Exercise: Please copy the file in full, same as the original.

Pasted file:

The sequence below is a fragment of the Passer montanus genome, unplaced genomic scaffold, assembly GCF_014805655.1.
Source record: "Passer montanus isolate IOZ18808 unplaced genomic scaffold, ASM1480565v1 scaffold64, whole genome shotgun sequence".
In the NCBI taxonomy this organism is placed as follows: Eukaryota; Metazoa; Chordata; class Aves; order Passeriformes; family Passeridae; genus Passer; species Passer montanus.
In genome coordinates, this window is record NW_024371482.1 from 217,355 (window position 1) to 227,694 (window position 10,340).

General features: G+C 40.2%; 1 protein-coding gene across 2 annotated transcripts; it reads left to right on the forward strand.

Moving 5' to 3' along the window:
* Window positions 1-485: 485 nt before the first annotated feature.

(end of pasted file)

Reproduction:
The sequence below is a fragment of the Passer montanus genome, unplaced genomic scaffold, assembly GCF_014805655.1.
Source record: "Passer montanus isolate IOZ18808 unplaced genomic scaffold, ASM1480565v1 scaffold64, whole genome shotgun sequence".
In the NCBI taxonomy this organism is placed as follows: Eukaryota; Metazoa; Chordata; class Aves; order Passeriformes; family Passeridae; genus Passer; species Passer montanus.
In genome coordinates, this window is record NW_024371482.1 from 217,355 (window position 1) to 227,694 (window position 10,340).

General features: G+C 40.2%; 1 protein-coding gene across 2 annotated transcripts; it reads left to right on the forward strand.

Moving 5' to 3' along the window:
* Window positions 1-485: 485 nt before the first annotated feature.